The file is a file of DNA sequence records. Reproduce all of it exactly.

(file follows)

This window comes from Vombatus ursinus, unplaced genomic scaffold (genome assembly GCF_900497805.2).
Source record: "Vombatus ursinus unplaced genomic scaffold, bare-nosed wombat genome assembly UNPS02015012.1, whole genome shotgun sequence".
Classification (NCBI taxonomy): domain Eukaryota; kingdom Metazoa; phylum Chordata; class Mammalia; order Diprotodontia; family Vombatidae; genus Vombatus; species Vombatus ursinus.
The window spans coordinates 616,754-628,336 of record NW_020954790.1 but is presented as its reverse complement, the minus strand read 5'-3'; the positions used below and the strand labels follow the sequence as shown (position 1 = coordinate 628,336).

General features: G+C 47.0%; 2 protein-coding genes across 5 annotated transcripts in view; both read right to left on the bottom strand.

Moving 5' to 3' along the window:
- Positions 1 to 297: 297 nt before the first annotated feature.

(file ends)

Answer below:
This window comes from Vombatus ursinus, unplaced genomic scaffold (genome assembly GCF_900497805.2).
Source record: "Vombatus ursinus unplaced genomic scaffold, bare-nosed wombat genome assembly UNPS02015012.1, whole genome shotgun sequence".
Classification (NCBI taxonomy): domain Eukaryota; kingdom Metazoa; phylum Chordata; class Mammalia; order Diprotodontia; family Vombatidae; genus Vombatus; species Vombatus ursinus.
The window spans coordinates 616,754-628,336 of record NW_020954790.1 but is presented as its reverse complement, the minus strand read 5'-3'; the positions used below and the strand labels follow the sequence as shown (position 1 = coordinate 628,336).

General features: G+C 47.0%; 2 protein-coding genes across 5 annotated transcripts in view; both read right to left on the bottom strand.

Moving 5' to 3' along the window:
- Positions 1 to 297: 297 nt before the first annotated feature.